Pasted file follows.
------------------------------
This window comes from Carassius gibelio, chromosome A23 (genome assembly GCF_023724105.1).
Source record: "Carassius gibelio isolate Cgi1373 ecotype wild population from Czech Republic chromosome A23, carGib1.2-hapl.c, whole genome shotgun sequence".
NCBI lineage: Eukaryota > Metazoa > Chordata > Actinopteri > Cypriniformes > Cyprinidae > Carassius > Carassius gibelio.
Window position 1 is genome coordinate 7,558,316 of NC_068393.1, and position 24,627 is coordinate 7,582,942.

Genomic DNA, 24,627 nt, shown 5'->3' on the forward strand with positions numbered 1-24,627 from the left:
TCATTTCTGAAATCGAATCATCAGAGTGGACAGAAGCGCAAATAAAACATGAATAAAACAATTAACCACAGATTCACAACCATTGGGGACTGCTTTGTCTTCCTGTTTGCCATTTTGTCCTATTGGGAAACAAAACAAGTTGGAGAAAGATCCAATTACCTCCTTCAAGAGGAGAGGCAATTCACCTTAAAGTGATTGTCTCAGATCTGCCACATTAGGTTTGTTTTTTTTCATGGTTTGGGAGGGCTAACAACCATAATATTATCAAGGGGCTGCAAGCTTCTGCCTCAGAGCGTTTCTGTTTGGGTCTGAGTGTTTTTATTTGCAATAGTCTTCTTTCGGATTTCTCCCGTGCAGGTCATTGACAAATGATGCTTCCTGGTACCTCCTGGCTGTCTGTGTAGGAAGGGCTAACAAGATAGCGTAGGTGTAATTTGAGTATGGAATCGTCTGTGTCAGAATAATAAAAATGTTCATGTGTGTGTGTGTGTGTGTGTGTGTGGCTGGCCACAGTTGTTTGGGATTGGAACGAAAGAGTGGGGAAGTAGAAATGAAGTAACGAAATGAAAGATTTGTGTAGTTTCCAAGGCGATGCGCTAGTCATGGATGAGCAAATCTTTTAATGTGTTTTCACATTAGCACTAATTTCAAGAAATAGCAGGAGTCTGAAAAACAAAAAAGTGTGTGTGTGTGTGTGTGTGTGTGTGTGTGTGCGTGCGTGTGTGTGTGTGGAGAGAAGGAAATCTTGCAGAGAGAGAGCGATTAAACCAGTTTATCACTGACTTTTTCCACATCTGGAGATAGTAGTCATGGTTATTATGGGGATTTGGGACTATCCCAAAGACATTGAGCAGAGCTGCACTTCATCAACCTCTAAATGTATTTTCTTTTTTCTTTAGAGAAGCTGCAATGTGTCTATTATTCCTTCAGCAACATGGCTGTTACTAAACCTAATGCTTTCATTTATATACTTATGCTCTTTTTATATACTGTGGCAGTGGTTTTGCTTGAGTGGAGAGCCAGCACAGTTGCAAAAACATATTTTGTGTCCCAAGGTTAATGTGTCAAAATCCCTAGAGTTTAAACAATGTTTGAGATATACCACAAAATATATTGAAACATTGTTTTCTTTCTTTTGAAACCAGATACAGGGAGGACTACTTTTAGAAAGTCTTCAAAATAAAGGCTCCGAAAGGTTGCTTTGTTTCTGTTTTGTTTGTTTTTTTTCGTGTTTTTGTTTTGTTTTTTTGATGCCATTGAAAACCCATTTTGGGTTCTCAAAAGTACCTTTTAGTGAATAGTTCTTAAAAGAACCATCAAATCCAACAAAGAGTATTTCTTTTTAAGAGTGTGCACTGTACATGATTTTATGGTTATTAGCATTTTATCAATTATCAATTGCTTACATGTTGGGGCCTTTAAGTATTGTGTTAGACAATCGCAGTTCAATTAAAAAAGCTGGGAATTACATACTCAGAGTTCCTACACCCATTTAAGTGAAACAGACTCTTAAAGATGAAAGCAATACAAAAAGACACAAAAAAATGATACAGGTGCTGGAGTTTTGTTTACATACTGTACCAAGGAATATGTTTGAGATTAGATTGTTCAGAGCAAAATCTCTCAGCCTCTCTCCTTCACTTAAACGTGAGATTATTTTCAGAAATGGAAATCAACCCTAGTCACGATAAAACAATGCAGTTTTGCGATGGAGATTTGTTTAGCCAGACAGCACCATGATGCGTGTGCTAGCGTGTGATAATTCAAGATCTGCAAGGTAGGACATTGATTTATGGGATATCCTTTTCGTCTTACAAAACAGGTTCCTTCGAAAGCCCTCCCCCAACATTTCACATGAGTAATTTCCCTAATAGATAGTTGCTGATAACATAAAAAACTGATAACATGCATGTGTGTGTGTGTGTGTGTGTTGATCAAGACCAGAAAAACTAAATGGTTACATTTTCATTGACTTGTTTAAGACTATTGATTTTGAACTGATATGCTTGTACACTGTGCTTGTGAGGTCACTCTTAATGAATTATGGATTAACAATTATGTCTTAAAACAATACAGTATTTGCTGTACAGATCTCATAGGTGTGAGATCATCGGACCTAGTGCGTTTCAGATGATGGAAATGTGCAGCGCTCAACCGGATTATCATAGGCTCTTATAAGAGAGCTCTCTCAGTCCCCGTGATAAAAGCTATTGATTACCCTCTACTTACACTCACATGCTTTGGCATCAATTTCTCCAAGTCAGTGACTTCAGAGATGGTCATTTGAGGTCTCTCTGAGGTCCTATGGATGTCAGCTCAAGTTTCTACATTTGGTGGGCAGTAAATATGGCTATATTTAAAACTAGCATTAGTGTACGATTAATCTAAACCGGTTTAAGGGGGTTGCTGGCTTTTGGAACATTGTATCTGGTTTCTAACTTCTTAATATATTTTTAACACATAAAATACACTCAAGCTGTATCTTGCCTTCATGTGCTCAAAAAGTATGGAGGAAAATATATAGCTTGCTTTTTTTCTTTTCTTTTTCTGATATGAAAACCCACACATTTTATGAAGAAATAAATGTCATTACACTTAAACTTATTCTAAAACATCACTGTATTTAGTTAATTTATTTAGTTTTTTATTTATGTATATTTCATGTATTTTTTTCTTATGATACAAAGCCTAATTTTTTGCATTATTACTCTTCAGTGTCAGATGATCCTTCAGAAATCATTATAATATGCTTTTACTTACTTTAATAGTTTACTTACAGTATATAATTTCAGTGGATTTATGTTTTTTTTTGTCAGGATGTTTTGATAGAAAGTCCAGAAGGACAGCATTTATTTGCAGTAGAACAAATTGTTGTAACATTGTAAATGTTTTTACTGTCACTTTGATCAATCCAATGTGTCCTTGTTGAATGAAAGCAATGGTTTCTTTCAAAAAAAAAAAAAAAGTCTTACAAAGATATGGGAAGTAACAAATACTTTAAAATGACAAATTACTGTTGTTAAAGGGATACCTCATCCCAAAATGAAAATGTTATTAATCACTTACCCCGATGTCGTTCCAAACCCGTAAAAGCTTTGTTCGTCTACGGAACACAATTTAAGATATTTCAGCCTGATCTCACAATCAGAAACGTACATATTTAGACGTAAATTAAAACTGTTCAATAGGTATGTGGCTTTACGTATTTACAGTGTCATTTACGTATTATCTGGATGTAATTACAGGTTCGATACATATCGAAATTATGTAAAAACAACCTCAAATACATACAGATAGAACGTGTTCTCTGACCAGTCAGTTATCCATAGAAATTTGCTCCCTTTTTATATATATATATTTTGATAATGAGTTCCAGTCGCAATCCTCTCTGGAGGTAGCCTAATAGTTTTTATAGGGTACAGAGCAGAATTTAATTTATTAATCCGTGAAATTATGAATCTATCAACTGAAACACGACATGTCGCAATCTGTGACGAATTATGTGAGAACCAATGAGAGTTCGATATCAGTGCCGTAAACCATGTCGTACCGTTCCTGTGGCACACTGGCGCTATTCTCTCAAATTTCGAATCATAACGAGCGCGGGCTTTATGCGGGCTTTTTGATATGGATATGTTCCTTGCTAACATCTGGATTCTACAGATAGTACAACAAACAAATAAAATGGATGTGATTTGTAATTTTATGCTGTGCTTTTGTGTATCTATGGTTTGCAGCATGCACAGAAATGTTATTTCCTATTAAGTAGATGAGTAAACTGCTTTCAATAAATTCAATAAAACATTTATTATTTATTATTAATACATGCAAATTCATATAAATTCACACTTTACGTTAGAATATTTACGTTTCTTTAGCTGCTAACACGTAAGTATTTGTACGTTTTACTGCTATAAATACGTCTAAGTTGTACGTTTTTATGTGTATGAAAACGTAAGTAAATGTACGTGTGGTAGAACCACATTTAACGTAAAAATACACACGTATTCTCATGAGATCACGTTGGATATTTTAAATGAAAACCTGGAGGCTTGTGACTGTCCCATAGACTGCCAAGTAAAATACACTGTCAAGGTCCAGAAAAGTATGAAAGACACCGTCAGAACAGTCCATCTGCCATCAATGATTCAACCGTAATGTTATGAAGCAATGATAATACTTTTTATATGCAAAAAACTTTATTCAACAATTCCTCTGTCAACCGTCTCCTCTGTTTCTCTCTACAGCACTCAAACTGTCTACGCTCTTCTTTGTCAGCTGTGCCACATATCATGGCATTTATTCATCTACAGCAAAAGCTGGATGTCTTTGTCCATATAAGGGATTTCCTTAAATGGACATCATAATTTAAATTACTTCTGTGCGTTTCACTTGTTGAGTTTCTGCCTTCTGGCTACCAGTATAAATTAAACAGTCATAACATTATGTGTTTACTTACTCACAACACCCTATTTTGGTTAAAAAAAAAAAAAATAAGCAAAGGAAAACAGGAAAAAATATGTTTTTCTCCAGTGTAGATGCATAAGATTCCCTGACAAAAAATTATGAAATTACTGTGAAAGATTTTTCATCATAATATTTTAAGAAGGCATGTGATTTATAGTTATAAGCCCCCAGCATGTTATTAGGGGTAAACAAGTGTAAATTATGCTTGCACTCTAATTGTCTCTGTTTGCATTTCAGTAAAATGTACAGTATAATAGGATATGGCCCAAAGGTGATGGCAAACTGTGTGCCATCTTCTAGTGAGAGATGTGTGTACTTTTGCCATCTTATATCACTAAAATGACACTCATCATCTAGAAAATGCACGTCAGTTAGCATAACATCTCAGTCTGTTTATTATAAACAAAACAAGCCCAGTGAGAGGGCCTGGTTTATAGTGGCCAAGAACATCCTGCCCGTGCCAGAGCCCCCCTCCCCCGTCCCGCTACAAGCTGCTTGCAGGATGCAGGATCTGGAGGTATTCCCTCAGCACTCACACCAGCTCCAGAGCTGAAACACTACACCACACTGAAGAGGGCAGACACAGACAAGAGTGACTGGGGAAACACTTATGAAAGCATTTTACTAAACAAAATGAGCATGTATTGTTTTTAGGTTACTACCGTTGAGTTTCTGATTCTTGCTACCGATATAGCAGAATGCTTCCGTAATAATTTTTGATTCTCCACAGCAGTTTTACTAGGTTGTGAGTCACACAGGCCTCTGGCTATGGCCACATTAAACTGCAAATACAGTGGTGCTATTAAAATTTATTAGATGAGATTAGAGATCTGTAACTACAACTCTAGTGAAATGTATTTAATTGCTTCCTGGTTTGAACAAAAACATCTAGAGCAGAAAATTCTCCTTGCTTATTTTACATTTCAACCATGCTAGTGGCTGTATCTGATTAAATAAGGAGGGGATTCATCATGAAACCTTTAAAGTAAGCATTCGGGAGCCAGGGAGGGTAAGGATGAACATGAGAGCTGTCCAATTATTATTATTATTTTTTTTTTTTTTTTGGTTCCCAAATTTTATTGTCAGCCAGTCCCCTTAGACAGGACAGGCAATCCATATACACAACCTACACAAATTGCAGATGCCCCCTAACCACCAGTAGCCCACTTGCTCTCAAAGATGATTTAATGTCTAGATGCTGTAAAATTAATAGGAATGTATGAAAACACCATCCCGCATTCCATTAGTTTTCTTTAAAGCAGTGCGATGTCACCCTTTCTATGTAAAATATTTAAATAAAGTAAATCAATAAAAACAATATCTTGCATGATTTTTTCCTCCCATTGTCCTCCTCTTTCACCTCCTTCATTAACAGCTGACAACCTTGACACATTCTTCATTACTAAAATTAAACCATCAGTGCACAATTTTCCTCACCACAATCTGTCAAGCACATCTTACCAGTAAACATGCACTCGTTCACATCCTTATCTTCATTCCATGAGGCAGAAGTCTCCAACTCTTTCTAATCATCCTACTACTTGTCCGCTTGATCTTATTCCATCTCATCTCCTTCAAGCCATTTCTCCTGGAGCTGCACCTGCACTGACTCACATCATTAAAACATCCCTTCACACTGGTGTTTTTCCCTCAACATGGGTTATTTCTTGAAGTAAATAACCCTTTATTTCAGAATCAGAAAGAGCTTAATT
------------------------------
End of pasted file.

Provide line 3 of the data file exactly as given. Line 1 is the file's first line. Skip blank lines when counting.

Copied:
NCBI lineage: Eukaryota > Metazoa > Chordata > Actinopteri > Cypriniformes > Cyprinidae > Carassius > Carassius gibelio.